The 1903 film, “The Great Train Robbery” is considered the first movie to tell a story. It is also credited as the first film to feature camera movement, on-location shooting and editing techniques still used today. It also featured a chase.
Movies since then, action and otherwise have featured chases. From silent films to 3D space operas, at some point or another, somebody is chasing somebody else.
And with each technical advance in filmmaking, the chase has evolved.
1920’s “Way Down East” traumatized audiences as Lillian Gish’s lover saved her from certain death in a chase across the ice flows of a raging river.
1939’s “Stagecoach” stretched the titular vehicle’s pursuit over much of the film’s length, with the action helping reveal character and theme in kinetic ways that dialogue scenes could not.
By 1960, those elements had been refined to the point that seeing only the chariot race in “Ben Hur” is enough to understand all you need to know about the characters of Ben Hur and his tormentor Mesalla.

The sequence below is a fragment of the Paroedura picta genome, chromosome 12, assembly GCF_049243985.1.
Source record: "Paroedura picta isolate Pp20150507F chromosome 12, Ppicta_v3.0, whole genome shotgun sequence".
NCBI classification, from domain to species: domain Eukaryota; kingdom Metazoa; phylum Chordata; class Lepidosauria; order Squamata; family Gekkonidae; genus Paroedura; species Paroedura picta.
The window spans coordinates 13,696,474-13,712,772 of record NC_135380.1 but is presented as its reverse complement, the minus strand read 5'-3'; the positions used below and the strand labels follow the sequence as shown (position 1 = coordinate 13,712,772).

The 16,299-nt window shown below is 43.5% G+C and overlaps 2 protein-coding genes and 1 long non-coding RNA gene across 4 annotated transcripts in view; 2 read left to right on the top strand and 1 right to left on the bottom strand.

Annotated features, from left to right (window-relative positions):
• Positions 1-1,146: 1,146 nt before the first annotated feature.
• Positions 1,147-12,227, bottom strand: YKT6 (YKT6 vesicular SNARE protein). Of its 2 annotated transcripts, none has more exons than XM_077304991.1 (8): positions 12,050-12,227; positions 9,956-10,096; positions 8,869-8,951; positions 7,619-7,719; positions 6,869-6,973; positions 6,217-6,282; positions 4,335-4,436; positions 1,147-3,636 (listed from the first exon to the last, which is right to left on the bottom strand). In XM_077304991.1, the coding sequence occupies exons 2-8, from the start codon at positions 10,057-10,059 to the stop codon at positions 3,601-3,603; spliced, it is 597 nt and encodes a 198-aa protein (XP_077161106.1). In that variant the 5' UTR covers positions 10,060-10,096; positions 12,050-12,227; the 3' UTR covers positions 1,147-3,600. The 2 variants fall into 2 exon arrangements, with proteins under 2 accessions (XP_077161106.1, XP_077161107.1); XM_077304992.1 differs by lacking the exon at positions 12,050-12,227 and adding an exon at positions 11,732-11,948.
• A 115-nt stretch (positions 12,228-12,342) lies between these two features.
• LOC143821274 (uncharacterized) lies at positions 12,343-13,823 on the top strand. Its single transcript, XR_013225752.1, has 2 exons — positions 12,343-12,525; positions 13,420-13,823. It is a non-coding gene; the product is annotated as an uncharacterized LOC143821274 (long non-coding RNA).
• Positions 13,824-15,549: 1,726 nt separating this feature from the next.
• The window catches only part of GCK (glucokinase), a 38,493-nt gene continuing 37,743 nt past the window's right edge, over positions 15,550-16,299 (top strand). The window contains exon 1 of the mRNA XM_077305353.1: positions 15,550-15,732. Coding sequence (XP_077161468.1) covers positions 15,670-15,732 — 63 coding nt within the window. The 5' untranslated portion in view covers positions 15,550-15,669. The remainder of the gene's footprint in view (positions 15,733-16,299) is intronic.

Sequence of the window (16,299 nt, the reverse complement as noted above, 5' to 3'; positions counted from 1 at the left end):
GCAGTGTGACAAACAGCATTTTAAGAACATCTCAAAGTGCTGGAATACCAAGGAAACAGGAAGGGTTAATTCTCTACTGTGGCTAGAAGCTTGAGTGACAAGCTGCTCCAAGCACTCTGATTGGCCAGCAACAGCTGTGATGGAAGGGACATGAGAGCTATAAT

The modern film chase was reimagined in 1968’s “Bullitt”, and became the standard that had to be topped three years later in “The French Connection”.
To be honest, it’s hard to find a film from the 70’s that didn’t feature a car chase. And while some like “Vanishing Point” and “Two Lane Blacktop” became classics, the sameness of most of the rest brought us to “Smokey & The Bandit” and “The Gumball Rally”.
This Summer’s Mad Max re-boot “Fury Road” reimagined the chase once again. And while some critics and cinephile snobs have dismissed the film as “one long chase” whose elements have all been seen many times before, those smarter about film-making, like writer William C. Martel have recognized how the film has set the bar very high for all who come after it.
That means that as movie goers, we’re likely to see some wondrous things in future chases. Perhaps it’s a good time to take a moment to reflect on what got us here.
Enjoy Your Sunday.